“I myself will judge between the fat sheep and the lean sheep,”[viii] says the Lord God as revealed to us this morning by the Prophet Ezekiel. It is not for you to sort. To push with flank and shoulder, to butt at the weak with your horns.[ix]
I wonder how these words and images are landing with you this morning.
This vision of kingdom life. Judging, sorting, pushing and butting away have become in these months of pandemic and polarization something like a national pastime. I do my own daily share as I listen to the news and scroll through my feeds. Our red state and blue state divisions are front and center. I’ll confess to you this morning, aware that you may think differently, that our President’s rejection of our national election results have me personally anxious, afraid and brimming with judgment. At the same moment, I am distressed by another set of impulses and energies contorting our national life.
In his book – The Tyranny of Merit; what’s become of the common good? – Harvard political philosopher Michael Sandel argues that conventional and centrist American ideas about success and failure are encouraging us to classify and dehumanize our fellow citizens. Our social bonds and respect for each other, Sandel submits, have unraveled over the past four decades.
While it’s not surprising to me personally that Sandel would level that charge at the right, his assessment of “left of center” and far left are credible as well. “I won the places that represent two-thirds of America’s domestic product,” said Hillary Clinton at a conference in Mumbai, India in 2018.
“So I won the places that are optimistic, dynamic, diverse, moving forward.”[x]
Sandel lives in one of those places as a Harvard professor. So do many of us.
But we are each of us far more complicated than any number of our national political candidates want us to realize as they call us to action. And what concerns Sandel the most in Clinton’s critical analysis of her own defeat is something he understands as the troubling moral companion of contemporary American politics, now both Republican and Democrat:
“The notion,” he writes, “that the system rewards talent and hard work encourages the winner to consider their success their own doing,
a measure of their virtue – and to look down upon those less fortunate than themselves.”[xi]
In Sandel’s analysis, however, luck and good fortune and family wealth are too often disregarded as the boosters they are. What are Americans then to make of those who do not make it? The idea of meritocracy is corrosive to our common life because not everyone has an equal chance to rise as far as talent and hard work will take them. The trouble with the idea of “deserving” any of our personal good fortune is that it can give rise in our hearts and minds to a harsh ethic of success. An ethic in which we come to believe in our own virtue and to conflate God’s justice with what we happen to think is right. An ethic which separates winners from losers with a kind of Mason-Dixon line across our national culture.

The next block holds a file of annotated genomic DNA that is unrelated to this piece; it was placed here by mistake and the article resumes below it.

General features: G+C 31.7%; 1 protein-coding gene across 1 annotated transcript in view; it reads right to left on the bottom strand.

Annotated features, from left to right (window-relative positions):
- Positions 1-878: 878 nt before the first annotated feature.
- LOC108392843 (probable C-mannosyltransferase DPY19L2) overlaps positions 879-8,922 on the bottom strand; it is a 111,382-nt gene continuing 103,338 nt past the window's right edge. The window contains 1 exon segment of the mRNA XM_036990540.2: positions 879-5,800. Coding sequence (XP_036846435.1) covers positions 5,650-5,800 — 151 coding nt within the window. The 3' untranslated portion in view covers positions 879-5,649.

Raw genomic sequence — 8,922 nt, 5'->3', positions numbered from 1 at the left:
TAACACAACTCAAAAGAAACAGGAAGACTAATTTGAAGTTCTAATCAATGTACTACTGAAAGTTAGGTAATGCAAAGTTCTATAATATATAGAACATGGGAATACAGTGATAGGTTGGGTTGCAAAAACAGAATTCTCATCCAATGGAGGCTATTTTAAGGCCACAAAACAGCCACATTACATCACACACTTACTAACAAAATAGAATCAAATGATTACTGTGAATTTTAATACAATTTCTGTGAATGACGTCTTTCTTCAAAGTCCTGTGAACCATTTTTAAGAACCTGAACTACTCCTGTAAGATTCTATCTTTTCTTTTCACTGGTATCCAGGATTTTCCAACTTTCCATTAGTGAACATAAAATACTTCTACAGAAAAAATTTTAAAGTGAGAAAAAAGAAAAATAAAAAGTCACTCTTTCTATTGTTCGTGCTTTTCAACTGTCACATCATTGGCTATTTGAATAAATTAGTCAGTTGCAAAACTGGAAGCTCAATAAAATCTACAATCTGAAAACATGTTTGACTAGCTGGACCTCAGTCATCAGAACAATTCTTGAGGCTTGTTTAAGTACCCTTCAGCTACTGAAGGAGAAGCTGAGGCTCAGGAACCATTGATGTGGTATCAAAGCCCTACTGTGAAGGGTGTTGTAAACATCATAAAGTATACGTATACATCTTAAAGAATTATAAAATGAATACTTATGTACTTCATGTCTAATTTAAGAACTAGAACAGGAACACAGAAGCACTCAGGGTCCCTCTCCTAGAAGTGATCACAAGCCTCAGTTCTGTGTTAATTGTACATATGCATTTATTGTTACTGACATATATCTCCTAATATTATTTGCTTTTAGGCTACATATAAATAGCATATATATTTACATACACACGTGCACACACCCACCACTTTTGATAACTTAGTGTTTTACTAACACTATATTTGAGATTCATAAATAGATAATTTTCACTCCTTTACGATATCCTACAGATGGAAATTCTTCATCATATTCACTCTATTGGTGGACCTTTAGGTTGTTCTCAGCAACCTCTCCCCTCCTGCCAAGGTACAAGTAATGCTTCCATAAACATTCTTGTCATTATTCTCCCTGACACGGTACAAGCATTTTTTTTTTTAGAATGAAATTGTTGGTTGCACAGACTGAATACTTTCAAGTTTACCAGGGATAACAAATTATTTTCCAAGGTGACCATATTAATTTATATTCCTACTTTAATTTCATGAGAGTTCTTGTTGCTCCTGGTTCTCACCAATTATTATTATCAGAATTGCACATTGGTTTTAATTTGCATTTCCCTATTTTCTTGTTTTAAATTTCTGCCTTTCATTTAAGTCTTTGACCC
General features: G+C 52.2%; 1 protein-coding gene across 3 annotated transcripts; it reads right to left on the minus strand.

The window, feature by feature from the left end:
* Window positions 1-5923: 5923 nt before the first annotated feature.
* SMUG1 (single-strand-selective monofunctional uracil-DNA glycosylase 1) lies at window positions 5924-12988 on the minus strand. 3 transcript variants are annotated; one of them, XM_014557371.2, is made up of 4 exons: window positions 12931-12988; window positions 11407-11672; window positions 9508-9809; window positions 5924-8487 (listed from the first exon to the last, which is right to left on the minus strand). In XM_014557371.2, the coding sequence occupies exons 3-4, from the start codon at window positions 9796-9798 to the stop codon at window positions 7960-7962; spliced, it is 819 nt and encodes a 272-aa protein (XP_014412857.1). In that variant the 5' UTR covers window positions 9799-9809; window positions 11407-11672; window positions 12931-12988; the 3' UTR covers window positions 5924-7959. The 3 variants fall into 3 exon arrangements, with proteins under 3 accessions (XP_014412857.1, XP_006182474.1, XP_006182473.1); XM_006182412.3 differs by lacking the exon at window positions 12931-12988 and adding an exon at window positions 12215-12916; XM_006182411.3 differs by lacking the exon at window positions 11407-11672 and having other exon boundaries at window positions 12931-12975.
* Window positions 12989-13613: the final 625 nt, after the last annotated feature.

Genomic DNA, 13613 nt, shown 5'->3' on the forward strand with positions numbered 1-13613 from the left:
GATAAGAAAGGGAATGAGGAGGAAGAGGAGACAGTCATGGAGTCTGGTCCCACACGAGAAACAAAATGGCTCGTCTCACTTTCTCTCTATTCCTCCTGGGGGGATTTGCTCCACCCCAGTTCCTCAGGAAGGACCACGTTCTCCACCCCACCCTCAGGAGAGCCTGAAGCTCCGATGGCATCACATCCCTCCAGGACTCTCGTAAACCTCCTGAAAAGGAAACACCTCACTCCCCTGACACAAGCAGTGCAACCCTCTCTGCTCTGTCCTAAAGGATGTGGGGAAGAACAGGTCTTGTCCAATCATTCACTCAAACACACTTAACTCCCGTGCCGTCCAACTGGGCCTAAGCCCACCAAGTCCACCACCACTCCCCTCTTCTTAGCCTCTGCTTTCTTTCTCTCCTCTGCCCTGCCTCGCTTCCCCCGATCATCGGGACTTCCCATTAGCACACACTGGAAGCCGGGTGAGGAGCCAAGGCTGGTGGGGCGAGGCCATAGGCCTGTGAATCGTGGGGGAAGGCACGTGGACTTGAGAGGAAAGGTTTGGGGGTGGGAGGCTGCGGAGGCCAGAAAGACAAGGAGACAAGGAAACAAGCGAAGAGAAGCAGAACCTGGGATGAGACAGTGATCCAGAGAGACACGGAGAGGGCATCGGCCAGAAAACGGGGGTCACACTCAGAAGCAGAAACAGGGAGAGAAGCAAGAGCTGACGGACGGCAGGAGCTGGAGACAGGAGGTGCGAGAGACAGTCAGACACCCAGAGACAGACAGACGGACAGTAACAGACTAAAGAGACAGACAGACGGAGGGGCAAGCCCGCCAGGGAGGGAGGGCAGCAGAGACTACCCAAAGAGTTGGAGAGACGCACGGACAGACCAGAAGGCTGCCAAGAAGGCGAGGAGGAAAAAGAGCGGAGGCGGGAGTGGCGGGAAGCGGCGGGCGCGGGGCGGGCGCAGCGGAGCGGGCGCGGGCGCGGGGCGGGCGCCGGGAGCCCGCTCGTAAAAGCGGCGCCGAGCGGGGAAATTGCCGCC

“I was a stranger and you welcomed me,” says the King. The stranger may deserve the welcome or not. But the question itself is never raised.
“I myself will judge between the fat sheep and the lean sheep,” says the Lord God as revealed to us this morning by the Prophet Ezekiel. You must cease to push with flank and shoulder.
“The gospel,” says Dorothy Day, “takes away forever our right to discriminate between the deserving and the undeserving poor.”
They are each in their way showing us snapshots from the Kingdom.
Inherit this Kingdom, says Jesus. Unspoken, perhaps, is the deeper challenge: What must we leave behind before we can enter in?
[i] The Book of Common Prayer p. 236
[ii] For the complete text of the papal encyclical of the December 11, 1925, see http://www.vatican.va/content/pius-xi/en/encyclicals/documents/hf_p-xi_enc_11121925_quas-primas.html
[iii] Ibid., Section 24
[iv] For excerpts from the draft encyclical see DRAFT ENCYCLICAL: "Humani Generis Unitas" (1938) (ccjr.us). While the draft advocates for an end to racial discrimination against the Jewish people and for the essential unity of the human race, it lamentably upholds the centuries-old custom of praying for their conversion to Christianity. The Roman Church, with the publication of Nostra Aetate (1965) moved away from such prayers. For more, if you are interested, see The Conversion of the Jews? | Catholic Culture.
[v] “The Jews or Us” by Robert Ley may be found at https://research.calvin.edu/german-propaganda-archive/ley3.htm
[vi] Matthew 25:31-46
[vii] For more about Day, see Meet Dorothy Day — Dorothy Day House (dorothydaymemphis.org)
[viii] Ezekiel 34:20
[ix] Ezekiel 34:21
[x] Sandel, Michael, The Tyranny of Merit: what’s become of the common good? (New York: Farrar, Straus and Giroux, 2020) p. 27
[xi] Ibid., p. 41